Tuesday, March 17, 2009

On Failure, Part 1: Systems and Procedures

This is the first part of a two week series where I will discuss my five biggest failures and five biggest successes as a teacher this year.

I'm ashamed to admit this, but sometimes I fail to follow my own advice. You will find few bigger advocates for well organized classrooms than yours truly. Yet perhaps my biggest failure this year has been to abandon many of my most tried-and-true systems and procedures, and each omission has had far reaching consequences.


I have used my own version of the Interactive Student Notebook since I began teaching. Notebooks are highly organized with numbered, dated and titled pages. Building up to, responding to and creating things for the notebook is a central part of each class period. It makes it easier for students to follow challenging topics by having everything in one place. If students are absent, they can get notes and assignments from my "master" notebook . Studying for tests is as easy as saying, "The test covers everything we did from pages 10-20."

I basically made notebooks an afterthought this year, when my current students needed that structure more than any group I've had before. Attendance is sporadic, and even many of those that come to class regularly are completely unorganized. My shelves are now full of dust-covered, rarely used notebooks. Most importantly, it made getting class started excruciatingly difficult.

Do Now
I didn't abandon the Do Now, but I failed to hold my students accountable for it until recently. In years past, students had the first five minutes after the bell to complete it. I would then check it for completion, with each student receiving either a check (100) or zero each day (this would be tallied into part of their grade). Afterward we would go over the question together, and it would lead directly into whatever I was teaching that day.

The result of me not checking it for the first half of the year was that I got incredibly frustrated at how difficult it was to get class started every day. Nobody did the Do Now, so students had no idea what I was talking about when I attempted to go over it. Since this was the logical lead-in to the rest of the lesson, we were doomed from the start.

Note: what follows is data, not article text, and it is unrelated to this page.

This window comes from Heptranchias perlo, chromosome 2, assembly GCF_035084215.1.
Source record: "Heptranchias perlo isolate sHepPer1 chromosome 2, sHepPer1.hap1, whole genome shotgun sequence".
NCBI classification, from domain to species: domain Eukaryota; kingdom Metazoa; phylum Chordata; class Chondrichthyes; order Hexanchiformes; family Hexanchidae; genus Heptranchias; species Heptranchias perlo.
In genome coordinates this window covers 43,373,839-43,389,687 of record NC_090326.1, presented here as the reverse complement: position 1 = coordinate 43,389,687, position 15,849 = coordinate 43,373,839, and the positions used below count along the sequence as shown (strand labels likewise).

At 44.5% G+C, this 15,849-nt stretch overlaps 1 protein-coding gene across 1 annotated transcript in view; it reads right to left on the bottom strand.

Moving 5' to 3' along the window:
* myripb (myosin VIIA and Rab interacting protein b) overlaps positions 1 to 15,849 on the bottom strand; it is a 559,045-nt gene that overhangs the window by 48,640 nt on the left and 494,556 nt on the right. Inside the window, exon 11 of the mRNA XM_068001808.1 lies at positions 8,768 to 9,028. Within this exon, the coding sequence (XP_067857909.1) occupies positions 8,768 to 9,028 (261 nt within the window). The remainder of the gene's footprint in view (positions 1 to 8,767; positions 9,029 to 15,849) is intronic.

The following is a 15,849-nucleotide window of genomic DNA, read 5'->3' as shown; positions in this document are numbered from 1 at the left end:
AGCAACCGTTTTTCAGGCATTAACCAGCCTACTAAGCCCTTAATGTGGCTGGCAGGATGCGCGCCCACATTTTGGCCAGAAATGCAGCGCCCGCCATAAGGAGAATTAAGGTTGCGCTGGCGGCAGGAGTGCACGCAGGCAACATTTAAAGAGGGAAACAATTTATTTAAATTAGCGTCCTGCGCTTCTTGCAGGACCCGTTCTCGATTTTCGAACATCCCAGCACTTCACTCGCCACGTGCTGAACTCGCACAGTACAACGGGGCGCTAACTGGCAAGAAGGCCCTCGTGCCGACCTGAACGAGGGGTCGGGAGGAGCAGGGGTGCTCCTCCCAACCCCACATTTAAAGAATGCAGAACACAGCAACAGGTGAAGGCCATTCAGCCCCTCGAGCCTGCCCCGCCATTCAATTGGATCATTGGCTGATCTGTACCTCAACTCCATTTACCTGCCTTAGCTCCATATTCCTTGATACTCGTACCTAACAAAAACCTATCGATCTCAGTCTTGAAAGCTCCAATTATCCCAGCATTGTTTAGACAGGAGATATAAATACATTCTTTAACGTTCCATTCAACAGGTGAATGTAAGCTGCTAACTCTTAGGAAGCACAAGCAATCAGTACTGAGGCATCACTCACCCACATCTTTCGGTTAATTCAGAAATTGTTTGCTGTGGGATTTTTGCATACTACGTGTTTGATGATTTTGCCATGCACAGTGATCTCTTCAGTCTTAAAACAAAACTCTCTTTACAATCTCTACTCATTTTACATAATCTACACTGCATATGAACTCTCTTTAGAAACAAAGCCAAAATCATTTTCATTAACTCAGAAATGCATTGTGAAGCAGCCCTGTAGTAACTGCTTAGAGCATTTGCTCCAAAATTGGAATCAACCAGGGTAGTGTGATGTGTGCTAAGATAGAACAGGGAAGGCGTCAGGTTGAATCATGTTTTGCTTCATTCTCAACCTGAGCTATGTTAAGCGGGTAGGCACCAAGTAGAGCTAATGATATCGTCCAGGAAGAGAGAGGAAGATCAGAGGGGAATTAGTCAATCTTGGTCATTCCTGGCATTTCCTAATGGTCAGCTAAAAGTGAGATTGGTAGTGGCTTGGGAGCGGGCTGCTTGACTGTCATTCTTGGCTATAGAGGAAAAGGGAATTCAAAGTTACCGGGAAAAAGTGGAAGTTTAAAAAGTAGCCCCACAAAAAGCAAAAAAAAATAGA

I wish I had a good explanation for why I didn't do it, but there's no excuse for it. My best proof of how important this is is that as soon as I went back to holding my kids accountable for the Do Now, I immediately saw an improvement across the board.

Student of the Week
I don't know where the idea came from, but recognizing a Student of the Week for each class period has been a standard part of my classroom since I started. It's designed to recognize an extraordinary effort, huge improvement or consistent excellence either academically or behaviorally.

There was no tangible reward attached to this honor, although I did usually drop the lowest grade for students who achieved it in a given grading period. I could tell you that students were very much interested in getting it and extremely excited about receiving it.

One reason I abandoned it this year was that my school has weekly community meetings in which students, teachers and staff give each other beads to recognize the same kind of things I would normally recognize in a Student of the Week. Of course, I quickly realized that I wouldn't be able to recognize all of the students I wanted to, but it just became something else that fell by the wayside. I could make an excuse about how awful behavior was across the board early in the year, but that's exactly why I needed to recognize the students who were doing a great job. It's one of my single biggest regrets.

In a Sentence
Stick with what works!